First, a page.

Humans developed an electronic approach to the same procedure after the First World War to hunt submarines, ultimately naming the scheme "sonar", for "sound navigation and ranging".
This is the simplest scenario of a reflection, and in the real world it's a bit more complicated. First, if the flat wall is at an angle to the direction of the propagation of the sound, it will be reflected away at the same angle relative to the wall.
For example, if the wall is at an angle of 45 degrees to the direction of propagation of the sound wave, the reflection will be at an angle of 45 degrees relative to the wall, or 90 degrees relative to the original direction of the sound. If the wall is made up of many different elements at many different angles relative to the propagation of the sound wave, it will generate reflections in many different directions, scattering the sound wave.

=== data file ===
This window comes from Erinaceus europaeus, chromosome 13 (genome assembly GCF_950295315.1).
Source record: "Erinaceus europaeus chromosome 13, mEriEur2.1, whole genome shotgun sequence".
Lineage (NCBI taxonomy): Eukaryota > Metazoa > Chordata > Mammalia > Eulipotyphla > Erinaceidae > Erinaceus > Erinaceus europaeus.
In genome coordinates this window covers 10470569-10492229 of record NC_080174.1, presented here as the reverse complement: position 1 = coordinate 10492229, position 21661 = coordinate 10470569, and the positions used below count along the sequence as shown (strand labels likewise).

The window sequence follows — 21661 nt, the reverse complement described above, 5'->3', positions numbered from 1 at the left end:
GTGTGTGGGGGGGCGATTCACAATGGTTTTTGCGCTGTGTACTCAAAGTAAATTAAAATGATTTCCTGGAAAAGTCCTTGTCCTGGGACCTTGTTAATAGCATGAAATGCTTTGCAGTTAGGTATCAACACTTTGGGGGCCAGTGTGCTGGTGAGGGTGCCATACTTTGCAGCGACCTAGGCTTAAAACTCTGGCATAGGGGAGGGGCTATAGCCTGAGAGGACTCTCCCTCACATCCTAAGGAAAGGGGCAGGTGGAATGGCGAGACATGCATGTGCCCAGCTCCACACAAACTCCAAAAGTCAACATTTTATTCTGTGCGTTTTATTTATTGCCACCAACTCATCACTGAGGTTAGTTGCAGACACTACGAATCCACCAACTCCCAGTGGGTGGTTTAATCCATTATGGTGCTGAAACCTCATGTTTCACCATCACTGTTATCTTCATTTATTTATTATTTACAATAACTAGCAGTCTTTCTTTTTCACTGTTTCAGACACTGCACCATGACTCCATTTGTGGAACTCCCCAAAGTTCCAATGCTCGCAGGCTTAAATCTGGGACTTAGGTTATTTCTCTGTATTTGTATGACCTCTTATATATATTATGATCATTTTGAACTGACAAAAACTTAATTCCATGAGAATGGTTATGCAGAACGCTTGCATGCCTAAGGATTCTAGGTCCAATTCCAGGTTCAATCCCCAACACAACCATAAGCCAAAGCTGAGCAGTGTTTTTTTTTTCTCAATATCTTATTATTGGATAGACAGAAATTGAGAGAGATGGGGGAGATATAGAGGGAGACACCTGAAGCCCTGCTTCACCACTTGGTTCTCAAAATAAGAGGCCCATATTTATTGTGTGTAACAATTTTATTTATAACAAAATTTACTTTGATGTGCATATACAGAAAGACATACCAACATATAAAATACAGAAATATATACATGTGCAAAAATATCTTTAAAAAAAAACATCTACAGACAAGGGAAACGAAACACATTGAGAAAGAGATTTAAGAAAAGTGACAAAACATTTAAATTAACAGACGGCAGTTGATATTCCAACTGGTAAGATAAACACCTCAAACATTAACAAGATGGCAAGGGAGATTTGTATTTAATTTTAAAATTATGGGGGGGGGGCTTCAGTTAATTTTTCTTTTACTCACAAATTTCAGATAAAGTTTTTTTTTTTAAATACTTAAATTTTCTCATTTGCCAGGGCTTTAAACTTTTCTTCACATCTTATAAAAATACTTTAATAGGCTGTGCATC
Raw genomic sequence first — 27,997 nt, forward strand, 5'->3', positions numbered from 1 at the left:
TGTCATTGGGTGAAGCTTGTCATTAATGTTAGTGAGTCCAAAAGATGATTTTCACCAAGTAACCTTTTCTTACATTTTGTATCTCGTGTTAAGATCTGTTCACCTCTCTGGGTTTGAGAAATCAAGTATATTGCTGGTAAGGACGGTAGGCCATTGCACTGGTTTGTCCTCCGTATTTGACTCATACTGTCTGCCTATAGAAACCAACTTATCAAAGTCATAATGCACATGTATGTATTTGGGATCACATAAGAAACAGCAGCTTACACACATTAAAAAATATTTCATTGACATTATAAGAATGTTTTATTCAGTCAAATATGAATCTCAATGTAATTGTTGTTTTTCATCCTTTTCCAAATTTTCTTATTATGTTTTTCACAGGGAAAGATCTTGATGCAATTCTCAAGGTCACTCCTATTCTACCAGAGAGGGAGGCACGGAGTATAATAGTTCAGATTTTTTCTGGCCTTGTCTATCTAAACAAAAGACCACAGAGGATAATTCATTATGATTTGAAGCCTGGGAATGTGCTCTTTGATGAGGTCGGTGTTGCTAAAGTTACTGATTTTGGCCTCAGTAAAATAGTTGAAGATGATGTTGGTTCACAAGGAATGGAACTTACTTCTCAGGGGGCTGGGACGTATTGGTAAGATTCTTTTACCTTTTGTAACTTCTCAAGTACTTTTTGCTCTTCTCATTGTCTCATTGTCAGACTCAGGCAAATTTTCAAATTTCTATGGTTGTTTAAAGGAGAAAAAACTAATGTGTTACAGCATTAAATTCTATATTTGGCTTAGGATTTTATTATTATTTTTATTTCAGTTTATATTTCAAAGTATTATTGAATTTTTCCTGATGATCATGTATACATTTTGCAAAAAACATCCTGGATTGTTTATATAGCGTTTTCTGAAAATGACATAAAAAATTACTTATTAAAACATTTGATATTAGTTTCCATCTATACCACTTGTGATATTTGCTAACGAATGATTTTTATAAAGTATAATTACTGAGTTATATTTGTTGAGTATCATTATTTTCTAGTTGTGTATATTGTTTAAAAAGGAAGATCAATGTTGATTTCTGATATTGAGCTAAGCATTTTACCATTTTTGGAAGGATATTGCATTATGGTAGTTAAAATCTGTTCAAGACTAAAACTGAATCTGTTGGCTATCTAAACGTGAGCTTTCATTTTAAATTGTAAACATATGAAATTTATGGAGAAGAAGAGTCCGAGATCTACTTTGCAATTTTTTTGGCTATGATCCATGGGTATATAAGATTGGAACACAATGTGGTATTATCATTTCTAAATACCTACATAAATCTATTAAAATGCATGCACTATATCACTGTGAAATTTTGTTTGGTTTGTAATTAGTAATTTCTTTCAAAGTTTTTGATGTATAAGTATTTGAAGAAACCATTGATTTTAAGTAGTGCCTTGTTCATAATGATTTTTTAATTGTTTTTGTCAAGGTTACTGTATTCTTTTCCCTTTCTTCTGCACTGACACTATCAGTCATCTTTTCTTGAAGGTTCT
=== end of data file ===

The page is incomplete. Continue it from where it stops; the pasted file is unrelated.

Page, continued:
Not all the energy of the sound wave will be reflected from the wall. Some of it will be absorbed by the wall as well. This combination of reflection and transmission will actually happen any time a sound wave makes a transition from one distinct acoustic medium to another, or in other words propagates through a "discontinuity".
This means that the direction of propagation of the wave in the second medium will be shifted from that of the first. This property is known as "refraction".
Neither refraction nor diffraction are all that important in the study of sound waves, but they are of great interest in the study of light waves, as will be discussed in the next chapter.